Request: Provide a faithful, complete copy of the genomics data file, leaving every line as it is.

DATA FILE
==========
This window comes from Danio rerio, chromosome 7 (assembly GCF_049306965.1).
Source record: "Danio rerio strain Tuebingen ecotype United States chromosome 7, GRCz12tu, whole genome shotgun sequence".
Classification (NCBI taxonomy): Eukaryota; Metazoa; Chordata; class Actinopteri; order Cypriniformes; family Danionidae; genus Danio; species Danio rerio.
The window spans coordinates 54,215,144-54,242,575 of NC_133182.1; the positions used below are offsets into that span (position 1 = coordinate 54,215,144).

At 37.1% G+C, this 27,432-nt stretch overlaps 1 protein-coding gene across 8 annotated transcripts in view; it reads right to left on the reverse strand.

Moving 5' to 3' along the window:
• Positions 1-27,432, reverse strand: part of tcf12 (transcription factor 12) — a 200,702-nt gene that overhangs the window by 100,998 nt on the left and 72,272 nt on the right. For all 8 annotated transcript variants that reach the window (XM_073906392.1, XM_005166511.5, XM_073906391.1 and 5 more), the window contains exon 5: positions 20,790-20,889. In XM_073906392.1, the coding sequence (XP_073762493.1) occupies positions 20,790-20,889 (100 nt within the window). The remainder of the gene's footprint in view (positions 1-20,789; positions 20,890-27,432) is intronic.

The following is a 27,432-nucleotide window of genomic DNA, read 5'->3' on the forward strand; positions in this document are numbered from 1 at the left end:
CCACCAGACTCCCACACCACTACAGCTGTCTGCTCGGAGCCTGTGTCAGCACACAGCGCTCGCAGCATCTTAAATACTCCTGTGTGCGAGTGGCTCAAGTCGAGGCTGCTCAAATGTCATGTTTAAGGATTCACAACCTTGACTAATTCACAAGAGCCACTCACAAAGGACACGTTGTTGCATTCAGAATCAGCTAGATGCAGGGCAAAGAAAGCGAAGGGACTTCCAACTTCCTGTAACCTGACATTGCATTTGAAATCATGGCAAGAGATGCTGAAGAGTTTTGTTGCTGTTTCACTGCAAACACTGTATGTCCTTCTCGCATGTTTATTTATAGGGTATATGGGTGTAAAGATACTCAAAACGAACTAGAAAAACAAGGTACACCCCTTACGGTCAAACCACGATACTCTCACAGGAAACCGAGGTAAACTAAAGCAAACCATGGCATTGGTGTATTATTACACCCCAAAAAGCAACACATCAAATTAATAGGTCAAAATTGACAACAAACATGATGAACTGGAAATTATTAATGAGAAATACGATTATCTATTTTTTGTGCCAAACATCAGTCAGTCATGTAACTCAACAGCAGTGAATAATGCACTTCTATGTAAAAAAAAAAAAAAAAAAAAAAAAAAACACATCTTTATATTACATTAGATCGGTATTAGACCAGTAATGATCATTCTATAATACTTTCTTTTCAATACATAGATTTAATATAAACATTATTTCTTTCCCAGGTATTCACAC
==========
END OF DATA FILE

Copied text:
This window comes from Danio rerio, chromosome 7 (assembly GCF_049306965.1).
Source record: "Danio rerio strain Tuebingen ecotype United States chromosome 7, GRCz12tu, whole genome shotgun sequence".
Classification (NCBI taxonomy): Eukaryota; Metazoa; Chordata; class Actinopteri; order Cypriniformes; family Danionidae; genus Danio; species Danio rerio.
The window spans coordinates 54,215,144-54,242,575 of NC_133182.1; the positions used below are offsets into that span (position 1 = coordinate 54,215,144).

At 37.1% G+C, this 27,432-nt stretch overlaps 1 protein-coding gene across 8 annotated transcripts in view; it reads right to left on the reverse strand.

Moving 5' to 3' along the window:
• Positions 1-27,432, reverse strand: part of tcf12 (transcription factor 12) — a 200,702-nt gene that overhangs the window by 100,998 nt on the left and 72,272 nt on the right. For all 8 annotated transcript variants that reach the window (XM_073906392.1, XM_005166511.5, XM_073906391.1 and 5 more), the window contains exon 5: positions 20,790-20,889. In XM_073906392.1, the coding sequence (XP_073762493.1) occupies positions 20,790-20,889 (100 nt within the window). The remainder of the gene's footprint in view (positions 1-20,789; positions 20,890-27,432) is intronic.

The following is a 27,432-nucleotide window of genomic DNA, read 5'->3' on the forward strand; positions in this document are numbered from 1 at the left end:
CCACCAGACTCCCACACCACTACAGCTGTCTGCTCGGAGCCTGTGTCAGCACACAGCGCTCGCAGCATCTTAAATACTCCTGTGTGCGAGTGGCTCAAGTCGAGGCTGCTCAAATGTCATGTTTAAGGATTCACAACCTTGACTAATTCACAAGAGCCACTCACAAAGGACACGTTGTTGCATTCAGAATCAGCTAGATGCAGGGCAAAGAAAGCGAAGGGACTTCCAACTTCCTGTAACCTGACATTGCATTTGAAATCATGGCAAGAGATGCTGAAGAGTTTTGTTGCTGTTTCACTGCAAACACTGTATGTCCTTCTCGCATGTTTATTTATAGGGTATATGGGTGTAAAGATACTCAAAACGAACTAGAAAAACAAGGTACACCCCTTACGGTCAAACCACGATACTCTCACAGGAAACCGAGGTAAACTAAAGCAAACCATGGCATTGGTGTATTATTACACCCCAAAAAGCAACACATCAAATTAATAGGTCAAAATTGACAACAAACATGATGAACTGGAAATTATTAATGAGAAATACGATTATCTATTTTTTGTGCCAAACATCAGTCAGTCATGTAACTCAACAGCAGTGAATAATGCACTTCTATGTAAAAAAAAAAAAAAAAAAAAAAAAAAACACATCTTTATATTACATTAGATCGGTATTAGACCAGTAATGATCATTCTATAATACTTTCTTTTCAATACATAGATTTAATATAAACATTATTTCTTTCCCAGGTATTCACAC